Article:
thank you for the post.
Disagree? Why, I do not accept your disagreement!
it really isn't a matter of your acceptance or denial. the teachings are what they are and this concept is fully articulated in the Pali canon. i usually don't like to quote scripture and all of that, since it is my view that doing so often detracts from the conversation. however, should you desire to verify that Sunyata is a foundational teaching of Buddha Dharma, i can provide the Sutta support for you to do so.
Seriously, I may just have poorly expressed myself on this, because I don't think I'm really saying anything different here.
perhaps... but you expressed yourself rather clearly... at least it appears clear
I agree it's possible to find the roots of all apparently later formulations in the fundamental suttas.
But I believe it's recognized that the early abhidhamma analysis of reality, (which is often styled a kind of "realism") arrives at a basis in dhammas that are thought of as having independent existence, including the unconditioned dhamma of nibbana. On the other hand, later schools like Madyamika hold that no dharma exists from its own side, but only interdependently, up to and including nirvana.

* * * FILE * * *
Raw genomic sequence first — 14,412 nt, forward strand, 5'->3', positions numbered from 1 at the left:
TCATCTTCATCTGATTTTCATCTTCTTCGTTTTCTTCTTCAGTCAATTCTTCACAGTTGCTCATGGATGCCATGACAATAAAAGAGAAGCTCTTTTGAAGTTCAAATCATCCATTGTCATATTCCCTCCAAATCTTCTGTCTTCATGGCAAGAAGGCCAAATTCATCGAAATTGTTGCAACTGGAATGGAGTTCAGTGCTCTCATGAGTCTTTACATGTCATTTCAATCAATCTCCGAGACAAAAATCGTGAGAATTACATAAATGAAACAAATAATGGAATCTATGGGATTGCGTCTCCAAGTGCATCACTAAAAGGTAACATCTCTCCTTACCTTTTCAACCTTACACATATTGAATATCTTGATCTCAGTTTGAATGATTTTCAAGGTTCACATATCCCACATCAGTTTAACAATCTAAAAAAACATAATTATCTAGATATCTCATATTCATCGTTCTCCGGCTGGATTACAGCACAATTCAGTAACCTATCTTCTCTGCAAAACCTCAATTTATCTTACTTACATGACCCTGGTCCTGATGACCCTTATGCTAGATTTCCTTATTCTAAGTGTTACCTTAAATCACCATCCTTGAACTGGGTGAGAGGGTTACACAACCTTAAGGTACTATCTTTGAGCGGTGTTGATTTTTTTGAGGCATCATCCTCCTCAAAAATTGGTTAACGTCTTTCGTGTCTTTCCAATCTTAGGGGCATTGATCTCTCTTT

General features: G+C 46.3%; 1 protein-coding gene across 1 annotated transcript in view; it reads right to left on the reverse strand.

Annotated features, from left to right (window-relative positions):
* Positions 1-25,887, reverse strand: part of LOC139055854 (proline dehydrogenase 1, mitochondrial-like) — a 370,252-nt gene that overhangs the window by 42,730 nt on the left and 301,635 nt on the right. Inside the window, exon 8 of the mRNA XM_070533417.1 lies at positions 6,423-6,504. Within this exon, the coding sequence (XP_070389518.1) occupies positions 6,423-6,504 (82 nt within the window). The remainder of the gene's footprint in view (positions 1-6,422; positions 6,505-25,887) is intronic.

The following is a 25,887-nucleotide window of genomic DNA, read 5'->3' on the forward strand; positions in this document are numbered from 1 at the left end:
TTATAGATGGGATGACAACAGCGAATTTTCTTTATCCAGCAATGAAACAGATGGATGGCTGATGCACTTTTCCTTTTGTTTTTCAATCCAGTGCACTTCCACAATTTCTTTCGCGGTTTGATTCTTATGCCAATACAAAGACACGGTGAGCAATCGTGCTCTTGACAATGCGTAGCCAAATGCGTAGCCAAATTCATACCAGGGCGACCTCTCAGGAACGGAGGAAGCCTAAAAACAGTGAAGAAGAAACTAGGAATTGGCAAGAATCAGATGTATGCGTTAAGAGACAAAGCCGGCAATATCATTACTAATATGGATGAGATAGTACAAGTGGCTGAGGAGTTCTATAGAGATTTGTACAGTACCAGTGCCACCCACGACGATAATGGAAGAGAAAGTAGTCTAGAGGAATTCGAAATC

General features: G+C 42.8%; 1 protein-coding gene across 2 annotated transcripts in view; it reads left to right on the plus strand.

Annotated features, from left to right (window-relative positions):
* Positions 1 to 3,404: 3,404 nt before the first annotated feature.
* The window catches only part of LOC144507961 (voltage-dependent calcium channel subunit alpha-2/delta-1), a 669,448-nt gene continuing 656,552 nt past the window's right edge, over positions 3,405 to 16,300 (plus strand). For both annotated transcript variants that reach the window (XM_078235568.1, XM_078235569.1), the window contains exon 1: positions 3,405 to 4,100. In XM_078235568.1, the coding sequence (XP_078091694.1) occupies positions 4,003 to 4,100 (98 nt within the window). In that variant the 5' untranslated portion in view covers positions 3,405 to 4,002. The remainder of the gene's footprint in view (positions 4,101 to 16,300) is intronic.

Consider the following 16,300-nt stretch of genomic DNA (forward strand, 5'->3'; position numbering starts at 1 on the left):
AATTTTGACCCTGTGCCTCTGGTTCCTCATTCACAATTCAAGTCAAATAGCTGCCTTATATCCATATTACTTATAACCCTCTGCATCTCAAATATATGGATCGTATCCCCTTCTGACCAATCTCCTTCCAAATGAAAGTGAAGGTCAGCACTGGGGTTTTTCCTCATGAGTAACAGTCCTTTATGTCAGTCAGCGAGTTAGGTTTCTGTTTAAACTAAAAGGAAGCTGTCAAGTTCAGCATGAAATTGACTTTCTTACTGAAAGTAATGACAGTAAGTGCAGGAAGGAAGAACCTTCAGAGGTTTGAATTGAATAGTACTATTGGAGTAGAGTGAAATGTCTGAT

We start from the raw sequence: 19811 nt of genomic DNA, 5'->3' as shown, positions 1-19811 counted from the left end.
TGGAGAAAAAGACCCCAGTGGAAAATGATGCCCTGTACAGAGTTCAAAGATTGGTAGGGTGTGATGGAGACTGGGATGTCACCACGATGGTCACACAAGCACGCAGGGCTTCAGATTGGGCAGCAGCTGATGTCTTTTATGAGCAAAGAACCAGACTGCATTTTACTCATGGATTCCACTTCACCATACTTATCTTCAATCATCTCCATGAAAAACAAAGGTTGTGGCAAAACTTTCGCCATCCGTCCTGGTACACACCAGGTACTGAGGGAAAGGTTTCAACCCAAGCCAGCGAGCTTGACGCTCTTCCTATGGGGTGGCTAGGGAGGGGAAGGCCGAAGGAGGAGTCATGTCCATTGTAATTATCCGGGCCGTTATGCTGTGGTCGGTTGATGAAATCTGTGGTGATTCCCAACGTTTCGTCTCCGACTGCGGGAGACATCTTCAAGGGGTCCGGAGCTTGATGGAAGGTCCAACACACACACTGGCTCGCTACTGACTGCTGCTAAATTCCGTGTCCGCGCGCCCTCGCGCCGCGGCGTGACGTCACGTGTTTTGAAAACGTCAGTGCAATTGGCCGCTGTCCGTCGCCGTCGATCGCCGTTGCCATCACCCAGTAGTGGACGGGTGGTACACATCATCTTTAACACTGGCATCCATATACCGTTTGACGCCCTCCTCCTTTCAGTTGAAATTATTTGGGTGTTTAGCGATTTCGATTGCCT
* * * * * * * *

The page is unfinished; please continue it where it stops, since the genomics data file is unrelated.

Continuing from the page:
this is one of the main reasons why it is important to understand which philosophical school a particular Buddhist lineage upholds. we've started a bit of a discussion here: http://www.comparative-religion.com/forum/showthread.php?t=719
if you'd like to join it.
Now, whether the Buddha literally preached prajnaparamita, along with the Lotus on Vulture Peak, among other Mahayana sutras, or that it was rather a case of later elaborations on the original discourses, surely we're looking at a shift in emphasis if not in doctrine.
it would seem, to me at least, that this shift in emphasis is due to the Sangha. in particular, as beings become Arhants their practice shifts. nevertheless, this is a rather fine point and discussion which isn't really appropos to this thread, in my view.
But perhaps I'm missing the point of your objection.
re-reading the dialog, i would suppose that i'm objecting to the implication that the teaching of sunyata did not include "no self" prior to the arising of the Mahayana.
The relative IS the absolute, or at least that's a common reading of Nagarjuna which, with the proper precautions, seems about right.
i would whole-heartedly disagree with this view. Arya Nagarjunas oft quoted teaching is that "samsara and nirvana are one and the same." however, Nirvana/Nibbana is not The Absolute.